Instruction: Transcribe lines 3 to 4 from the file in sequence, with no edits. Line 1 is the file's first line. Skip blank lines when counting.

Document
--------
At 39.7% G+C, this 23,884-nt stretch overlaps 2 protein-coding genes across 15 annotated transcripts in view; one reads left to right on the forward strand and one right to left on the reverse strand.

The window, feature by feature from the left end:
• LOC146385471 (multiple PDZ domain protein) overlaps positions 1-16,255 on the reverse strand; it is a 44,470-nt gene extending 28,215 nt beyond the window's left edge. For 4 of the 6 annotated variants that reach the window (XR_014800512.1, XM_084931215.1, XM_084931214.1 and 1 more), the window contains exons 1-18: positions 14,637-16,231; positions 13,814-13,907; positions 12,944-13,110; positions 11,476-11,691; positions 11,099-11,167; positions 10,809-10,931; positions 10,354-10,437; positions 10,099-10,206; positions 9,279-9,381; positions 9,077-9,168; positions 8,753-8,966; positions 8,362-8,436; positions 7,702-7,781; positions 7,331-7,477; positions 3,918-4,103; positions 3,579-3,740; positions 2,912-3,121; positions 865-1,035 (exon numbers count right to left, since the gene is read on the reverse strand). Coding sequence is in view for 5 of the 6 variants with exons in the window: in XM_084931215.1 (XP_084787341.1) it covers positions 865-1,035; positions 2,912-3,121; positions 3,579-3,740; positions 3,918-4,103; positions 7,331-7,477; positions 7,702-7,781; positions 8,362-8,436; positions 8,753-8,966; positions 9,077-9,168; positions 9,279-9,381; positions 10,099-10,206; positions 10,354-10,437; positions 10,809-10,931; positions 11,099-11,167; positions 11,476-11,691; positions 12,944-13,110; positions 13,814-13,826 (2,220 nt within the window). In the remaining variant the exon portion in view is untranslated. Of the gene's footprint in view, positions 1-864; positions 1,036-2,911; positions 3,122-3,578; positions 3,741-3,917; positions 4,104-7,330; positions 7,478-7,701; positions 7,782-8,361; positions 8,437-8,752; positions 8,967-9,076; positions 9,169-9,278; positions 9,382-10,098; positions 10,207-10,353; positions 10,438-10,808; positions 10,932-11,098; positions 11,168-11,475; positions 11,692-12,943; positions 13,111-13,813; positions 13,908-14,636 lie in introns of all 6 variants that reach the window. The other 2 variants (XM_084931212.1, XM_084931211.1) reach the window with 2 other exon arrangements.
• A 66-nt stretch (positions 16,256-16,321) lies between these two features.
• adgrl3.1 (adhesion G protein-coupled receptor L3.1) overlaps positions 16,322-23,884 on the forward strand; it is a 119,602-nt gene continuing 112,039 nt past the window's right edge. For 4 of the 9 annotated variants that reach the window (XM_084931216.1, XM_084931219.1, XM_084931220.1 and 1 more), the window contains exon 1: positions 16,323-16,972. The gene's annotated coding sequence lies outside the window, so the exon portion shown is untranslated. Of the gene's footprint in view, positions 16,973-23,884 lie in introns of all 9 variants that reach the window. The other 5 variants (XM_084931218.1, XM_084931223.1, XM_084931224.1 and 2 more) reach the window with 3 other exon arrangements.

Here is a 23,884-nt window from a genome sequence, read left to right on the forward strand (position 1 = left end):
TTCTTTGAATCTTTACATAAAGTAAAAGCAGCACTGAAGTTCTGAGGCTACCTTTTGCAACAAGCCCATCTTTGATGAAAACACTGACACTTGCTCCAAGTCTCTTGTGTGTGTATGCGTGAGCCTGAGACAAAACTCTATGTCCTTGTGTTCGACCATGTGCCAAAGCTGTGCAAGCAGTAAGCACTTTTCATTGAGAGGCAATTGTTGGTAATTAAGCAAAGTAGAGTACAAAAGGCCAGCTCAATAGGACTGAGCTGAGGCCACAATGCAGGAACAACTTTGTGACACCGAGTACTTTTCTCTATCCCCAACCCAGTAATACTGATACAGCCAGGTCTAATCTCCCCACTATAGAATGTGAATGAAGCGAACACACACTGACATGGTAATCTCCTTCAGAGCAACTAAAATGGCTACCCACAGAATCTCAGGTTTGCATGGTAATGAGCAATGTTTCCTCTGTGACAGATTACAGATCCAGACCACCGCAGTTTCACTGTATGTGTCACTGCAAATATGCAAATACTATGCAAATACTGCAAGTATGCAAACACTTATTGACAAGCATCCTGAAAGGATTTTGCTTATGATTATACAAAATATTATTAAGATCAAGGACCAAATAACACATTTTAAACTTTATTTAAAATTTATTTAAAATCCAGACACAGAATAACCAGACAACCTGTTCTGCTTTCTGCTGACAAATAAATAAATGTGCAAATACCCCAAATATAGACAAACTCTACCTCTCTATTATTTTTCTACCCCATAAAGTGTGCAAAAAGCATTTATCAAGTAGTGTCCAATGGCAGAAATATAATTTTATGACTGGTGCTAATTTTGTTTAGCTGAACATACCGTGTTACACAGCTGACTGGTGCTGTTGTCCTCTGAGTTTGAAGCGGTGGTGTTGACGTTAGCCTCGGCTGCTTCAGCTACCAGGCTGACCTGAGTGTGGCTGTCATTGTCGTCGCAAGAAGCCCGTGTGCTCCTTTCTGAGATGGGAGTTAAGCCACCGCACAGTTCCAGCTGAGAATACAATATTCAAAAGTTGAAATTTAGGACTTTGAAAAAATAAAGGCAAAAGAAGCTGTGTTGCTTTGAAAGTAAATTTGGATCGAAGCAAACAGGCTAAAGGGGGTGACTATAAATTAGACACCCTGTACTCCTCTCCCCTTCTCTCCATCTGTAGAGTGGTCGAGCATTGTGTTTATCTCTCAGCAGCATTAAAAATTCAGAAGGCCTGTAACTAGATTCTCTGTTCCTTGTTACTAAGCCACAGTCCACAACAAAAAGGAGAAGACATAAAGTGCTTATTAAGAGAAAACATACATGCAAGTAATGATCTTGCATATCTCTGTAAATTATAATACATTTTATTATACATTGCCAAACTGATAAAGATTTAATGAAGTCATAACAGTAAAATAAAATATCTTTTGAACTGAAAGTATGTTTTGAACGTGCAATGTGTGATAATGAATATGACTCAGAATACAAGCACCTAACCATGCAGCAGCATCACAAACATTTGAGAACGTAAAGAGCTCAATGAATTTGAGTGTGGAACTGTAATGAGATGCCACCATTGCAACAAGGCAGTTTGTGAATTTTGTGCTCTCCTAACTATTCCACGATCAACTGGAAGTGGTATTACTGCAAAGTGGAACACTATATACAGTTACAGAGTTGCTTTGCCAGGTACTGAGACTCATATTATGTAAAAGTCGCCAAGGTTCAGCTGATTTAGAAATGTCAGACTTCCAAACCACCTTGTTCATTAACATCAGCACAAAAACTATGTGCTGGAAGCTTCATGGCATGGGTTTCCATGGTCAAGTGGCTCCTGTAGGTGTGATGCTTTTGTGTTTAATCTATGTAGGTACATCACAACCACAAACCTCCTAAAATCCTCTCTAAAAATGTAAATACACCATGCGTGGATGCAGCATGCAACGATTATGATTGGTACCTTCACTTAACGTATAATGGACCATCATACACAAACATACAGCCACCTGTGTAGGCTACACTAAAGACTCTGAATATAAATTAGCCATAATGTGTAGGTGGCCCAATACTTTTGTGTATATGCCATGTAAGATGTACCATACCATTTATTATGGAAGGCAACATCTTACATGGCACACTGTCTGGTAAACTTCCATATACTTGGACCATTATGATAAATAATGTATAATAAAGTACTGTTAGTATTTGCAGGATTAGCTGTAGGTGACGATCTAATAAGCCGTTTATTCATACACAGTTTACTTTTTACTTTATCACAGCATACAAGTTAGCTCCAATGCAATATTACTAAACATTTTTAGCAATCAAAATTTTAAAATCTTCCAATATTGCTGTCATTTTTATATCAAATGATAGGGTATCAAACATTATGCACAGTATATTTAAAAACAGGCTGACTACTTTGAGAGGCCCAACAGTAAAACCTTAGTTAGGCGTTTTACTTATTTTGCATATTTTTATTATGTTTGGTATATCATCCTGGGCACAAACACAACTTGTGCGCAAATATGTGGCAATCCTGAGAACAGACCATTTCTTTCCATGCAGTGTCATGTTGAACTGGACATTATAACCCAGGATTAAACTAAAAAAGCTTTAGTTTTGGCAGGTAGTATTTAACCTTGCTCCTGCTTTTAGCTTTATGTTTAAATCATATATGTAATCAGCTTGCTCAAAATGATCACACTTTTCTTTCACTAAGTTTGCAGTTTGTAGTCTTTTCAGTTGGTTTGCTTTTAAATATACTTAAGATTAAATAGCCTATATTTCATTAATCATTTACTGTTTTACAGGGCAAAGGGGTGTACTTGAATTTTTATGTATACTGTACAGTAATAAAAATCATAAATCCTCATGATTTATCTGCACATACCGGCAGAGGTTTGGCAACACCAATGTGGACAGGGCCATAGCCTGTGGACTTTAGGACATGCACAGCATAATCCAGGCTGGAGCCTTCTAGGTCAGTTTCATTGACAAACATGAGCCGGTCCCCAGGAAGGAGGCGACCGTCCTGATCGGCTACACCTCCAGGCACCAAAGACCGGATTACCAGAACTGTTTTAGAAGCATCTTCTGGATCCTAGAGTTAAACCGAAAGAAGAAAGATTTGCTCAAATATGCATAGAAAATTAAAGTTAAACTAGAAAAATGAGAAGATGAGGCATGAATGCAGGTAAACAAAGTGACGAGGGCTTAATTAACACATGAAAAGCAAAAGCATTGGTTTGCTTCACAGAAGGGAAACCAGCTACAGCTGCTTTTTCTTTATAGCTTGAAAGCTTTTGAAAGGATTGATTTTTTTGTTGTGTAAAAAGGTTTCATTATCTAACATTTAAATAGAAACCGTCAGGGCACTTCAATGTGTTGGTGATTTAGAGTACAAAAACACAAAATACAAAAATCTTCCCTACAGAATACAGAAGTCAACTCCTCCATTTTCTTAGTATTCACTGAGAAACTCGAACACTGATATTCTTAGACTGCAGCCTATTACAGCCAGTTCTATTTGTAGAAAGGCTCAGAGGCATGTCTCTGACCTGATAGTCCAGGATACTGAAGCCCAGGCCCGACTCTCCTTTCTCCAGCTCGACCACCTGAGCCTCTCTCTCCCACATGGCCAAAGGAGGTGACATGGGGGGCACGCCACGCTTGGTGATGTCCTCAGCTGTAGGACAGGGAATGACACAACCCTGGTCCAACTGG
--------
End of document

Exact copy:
• LOC146385471 (multiple PDZ domain protein) overlaps positions 1-16,255 on the reverse strand; it is a 44,470-nt gene extending 28,215 nt beyond the window's left edge. For 4 of the 6 annotated variants that reach the window (XR_014800512.1, XM_084931215.1, XM_084931214.1 and 1 more), the window contains exons 1-18: positions 14,637-16,231; positions 13,814-13,907; positions 12,944-13,110; positions 11,476-11,691; positions 11,099-11,167; positions 10,809-10,931; positions 10,354-10,437; positions 10,099-10,206; positions 9,279-9,381; positions 9,077-9,168; positions 8,753-8,966; positions 8,362-8,436; positions 7,702-7,781; positions 7,331-7,477; positions 3,918-4,103; positions 3,579-3,740; positions 2,912-3,121; positions 865-1,035 (exon numbers count right to left, since the gene is read on the reverse strand). Coding sequence is in view for 5 of the 6 variants with exons in the window: in XM_084931215.1 (XP_084787341.1) it covers positions 865-1,035; positions 2,912-3,121; positions 3,579-3,740; positions 3,918-4,103; positions 7,331-7,477; positions 7,702-7,781; positions 8,362-8,436; positions 8,753-8,966; positions 9,077-9,168; positions 9,279-9,381; positions 10,099-10,206; positions 10,354-10,437; positions 10,809-10,931; positions 11,099-11,167; positions 11,476-11,691; positions 12,944-13,110; positions 13,814-13,826 (2,220 nt within the window). In the remaining variant the exon portion in view is untranslated. Of the gene's footprint in view, positions 1-864; positions 1,036-2,911; positions 3,122-3,578; positions 3,741-3,917; positions 4,104-7,330; positions 7,478-7,701; positions 7,782-8,361; positions 8,437-8,752; positions 8,967-9,076; positions 9,169-9,278; positions 9,382-10,098; positions 10,207-10,353; positions 10,438-10,808; positions 10,932-11,098; positions 11,168-11,475; positions 11,692-12,943; positions 13,111-13,813; positions 13,908-14,636 lie in introns of all 6 variants that reach the window. The other 2 variants (XM_084931212.1, XM_084931211.1) reach the window with 2 other exon arrangements.
• A 66-nt stretch (positions 16,256-16,321) lies between these two features.